Yet the last ten days had been a turning point for Salvini with several wins. On 10 February, his party, the Lega, came first in local elections in the Abruzzo region, with 27,4% – a number oddly close to the one in the above-mentioned Pew survey rating Trump, suggesting that this could be indicative of the core support for any populist in Italy.

But what shocked Italians was the crushing defeat of the Five Star Movement coming in with a meagre 19.7%, far from the 33% it had won only eleven months ago in the national elections in March 2018. In fact, the 5 Star Movement – and its leader, Luigi Di Maio – has been down in the polls for months now, inching towards 20 %.

Meanwhile the leftist opposition party, the PD, is practically out of the picture in Abruzzo with only 11.1%. But perhaps these results don’t matter quite that much. Admittedly, the Abruzzo is a very small region (population 1.3 million), local elections are rarely in line with national ones and a lot could still go wrong for Salvini.

But then something else went right for him this week. The “Diciotti case” that had threatened him and risked sending him to jail got resolved in his favor with the vote in a Senate commission (“giunta per le immunità”), calling for maintaining his immunity from prosecution. A full chamber vote is to follow within a month and everyone expects it will go the same way.

For those who do not follow Italian politics closely, a word about the “Diciotti case” that exploded last summer – the first in a series of similar cases. Diciotti is the name of an Italian coast guard ship that saved 177 migrants, including many unaccompanied children,pregnant women and sick people in need of medical care.

Disallowing his own Minister of Transport who had let the ship to dock in an Italian port, Salvini reversed the order, thus going against the Italian Constitution, the European Court of Human Rights, international maritime law and elementary Christian charity. For five days, the migrants were blocked on board in dramatic conditions (no medical assistance, suffocating summer heat) while Salvini tried to obtain from EU member countries assurances that they would take them in.

In the photo:  Migrants getting off the Diciotti 26 August 2018 Source Reuters/Antonio Parrinello

A court case was brought against Salvini in Catania, in the section that examines cases against government ministers (“tribunale dei ministri”), and he was accused of kidnapping for the purpose of coercion, the omission of official acts and illegal arrest.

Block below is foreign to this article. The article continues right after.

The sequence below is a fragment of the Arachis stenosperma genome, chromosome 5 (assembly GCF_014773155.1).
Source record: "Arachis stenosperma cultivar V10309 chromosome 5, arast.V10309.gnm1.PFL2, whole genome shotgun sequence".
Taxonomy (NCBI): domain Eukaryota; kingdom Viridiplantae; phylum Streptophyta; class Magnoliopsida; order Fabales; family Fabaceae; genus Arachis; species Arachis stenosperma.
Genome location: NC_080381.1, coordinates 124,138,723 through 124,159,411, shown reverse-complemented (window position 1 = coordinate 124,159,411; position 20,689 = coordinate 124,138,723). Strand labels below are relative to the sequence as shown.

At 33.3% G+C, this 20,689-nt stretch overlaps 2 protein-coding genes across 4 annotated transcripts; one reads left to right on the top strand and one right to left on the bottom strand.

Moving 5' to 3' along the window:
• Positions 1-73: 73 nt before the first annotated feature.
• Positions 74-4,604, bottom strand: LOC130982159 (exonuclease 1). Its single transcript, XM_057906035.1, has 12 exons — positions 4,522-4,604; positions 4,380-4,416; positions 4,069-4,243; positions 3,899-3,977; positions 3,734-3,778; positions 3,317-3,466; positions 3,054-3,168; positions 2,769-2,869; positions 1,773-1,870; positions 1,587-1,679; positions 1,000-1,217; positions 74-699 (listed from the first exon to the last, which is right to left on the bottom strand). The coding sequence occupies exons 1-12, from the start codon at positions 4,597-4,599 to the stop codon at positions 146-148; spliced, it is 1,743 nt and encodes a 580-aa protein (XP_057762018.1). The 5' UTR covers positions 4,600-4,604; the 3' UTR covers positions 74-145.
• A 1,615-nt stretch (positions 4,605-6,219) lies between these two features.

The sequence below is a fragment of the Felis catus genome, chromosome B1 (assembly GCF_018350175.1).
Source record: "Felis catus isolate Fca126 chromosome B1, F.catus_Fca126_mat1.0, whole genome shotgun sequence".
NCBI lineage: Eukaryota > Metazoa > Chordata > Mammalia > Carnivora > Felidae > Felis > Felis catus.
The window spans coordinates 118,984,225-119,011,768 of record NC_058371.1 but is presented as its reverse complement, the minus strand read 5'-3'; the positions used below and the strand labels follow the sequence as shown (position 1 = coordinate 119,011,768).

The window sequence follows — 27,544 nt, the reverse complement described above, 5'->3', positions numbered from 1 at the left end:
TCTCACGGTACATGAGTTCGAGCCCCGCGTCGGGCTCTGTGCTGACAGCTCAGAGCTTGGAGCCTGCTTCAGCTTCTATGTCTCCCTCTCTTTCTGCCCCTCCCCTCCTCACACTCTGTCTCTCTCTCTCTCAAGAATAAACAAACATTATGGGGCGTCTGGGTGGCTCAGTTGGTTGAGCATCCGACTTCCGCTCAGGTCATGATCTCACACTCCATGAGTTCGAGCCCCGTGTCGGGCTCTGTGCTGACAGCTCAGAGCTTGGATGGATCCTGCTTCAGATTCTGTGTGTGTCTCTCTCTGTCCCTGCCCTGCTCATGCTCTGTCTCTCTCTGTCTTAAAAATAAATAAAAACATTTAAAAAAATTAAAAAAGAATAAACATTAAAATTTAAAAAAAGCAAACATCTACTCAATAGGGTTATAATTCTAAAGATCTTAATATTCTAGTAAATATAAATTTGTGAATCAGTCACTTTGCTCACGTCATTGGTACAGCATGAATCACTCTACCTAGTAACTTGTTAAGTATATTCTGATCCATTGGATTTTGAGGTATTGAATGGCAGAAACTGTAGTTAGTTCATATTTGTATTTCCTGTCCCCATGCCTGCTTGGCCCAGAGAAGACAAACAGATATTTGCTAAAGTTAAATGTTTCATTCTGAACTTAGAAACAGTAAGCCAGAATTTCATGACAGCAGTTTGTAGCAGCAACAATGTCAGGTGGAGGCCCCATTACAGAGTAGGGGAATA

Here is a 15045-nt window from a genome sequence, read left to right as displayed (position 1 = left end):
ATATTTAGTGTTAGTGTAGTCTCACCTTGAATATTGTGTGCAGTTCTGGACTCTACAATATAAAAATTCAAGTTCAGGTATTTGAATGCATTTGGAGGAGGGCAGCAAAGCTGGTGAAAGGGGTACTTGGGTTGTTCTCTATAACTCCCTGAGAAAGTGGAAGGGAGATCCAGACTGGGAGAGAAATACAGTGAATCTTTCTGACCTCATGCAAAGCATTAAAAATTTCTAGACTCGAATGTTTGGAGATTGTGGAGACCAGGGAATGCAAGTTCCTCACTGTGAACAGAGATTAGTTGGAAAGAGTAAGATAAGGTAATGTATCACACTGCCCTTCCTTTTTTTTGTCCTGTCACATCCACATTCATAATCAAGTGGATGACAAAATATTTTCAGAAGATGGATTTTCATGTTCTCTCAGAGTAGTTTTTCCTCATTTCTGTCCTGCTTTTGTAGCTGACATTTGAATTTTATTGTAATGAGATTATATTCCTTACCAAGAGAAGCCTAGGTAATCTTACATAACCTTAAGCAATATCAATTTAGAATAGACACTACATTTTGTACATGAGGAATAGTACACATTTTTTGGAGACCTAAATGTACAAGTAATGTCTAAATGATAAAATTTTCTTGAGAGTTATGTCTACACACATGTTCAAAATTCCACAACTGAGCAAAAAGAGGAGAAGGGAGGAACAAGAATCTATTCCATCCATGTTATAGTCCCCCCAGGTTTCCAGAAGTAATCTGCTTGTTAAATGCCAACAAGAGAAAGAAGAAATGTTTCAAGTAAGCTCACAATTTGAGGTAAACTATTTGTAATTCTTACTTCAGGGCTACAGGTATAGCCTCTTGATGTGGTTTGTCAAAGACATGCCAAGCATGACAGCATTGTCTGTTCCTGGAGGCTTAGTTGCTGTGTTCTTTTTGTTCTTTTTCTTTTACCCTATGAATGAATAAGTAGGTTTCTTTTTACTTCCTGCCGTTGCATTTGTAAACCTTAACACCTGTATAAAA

Salvini is essentially free now to focus on other matters at hand: Get approval to finish the massive infrastructure construction of TAV, the high-speed train linking Lyon (France) to Turin (Northern Italy) through the Alps; and to obtain increased administrative autonomy for Northern Italy.

Autonomy for Northern Italy is a demand from the historic base of his party and he cannot ignore it: Northern Italians are sick and tired of paying taxes that go to support Southern Italians. They want to break off from Rome.

Salvini vs. Di Maio: The 5 Star Movement’s Growing Weakness

The Lega is still the Lega Nord at heart. And they don’t like the 5 Star Movement’s pet project, the “reddito di cittadinanza”, citizen income, a form of UBI (universal basic income) that will benefit some 1.3 million poor families, mostly located in the south. The policy comes at a huge cost to the treasury, from €7 to €8 billion a year, and has been the source of difficult negotiations with Brussels over the planned deficit that exceeded EU budget rules.

These are the points of contention between the two partners and it is difficult to see how they could ever come to an agreement.

It’s the North battling the South.

The 5 Star Movement disagrees in principle on TAV, essentially for “green” reasons, a fear the train tracks will destroy the environment; and it cannot allow Northern Italy to withdraw from fiscal responsibility and stop paying for the proposed citizen income.  

But principles in the 5 Star Movement are wavering these days.

First, a diplomatic row earlier this month with France escalated until the French Ambassador in Rome was recalled, something that hadn’t happened since the end of World War II. Only after Italian President Mattarella called Macron did the Ambassador return (after eight days). All because Di Maio expressed “radical” views on his blog in support of the Yellow Vests and, worse, met in Montargis (France) on 5 February Christophe Chalençon, a dangerous extremist who claims he has paramilitary forces to oust Macron.  

Then, on 19 February, a web poll on Rousseau, the 5 Star Movement’s online platform, caused waves. Asking members whether they would support maintaining Salvini’s immunity against prosecution, 59% voted yes.

A stunning result given the attachment of Movement members for removing parliamentary immunity – a pillar in its historic fight against the establishment and the political “caste”.  The episode also revealed the extent of the split among party members: 41% voted to lift Salvini’s immunity and allow the magistrates to prosecute him, and that’s not a small number.

Remarkably, Luigi Di Maio seemed oblivious to the consequences: “This is democracy!” he exclaimed after the Rousseau vote, “We allow our members to decide, we have been doing this for years. Our members decide and we carry on that line.”

This is not democracy. But then Di Maio is a clueless young man (32 years old) who has never studied History or Law and has no experience of government. For many observers, he lacked leadership in resorting to the Rousseau diktat instead of carrying forward the party’s principles.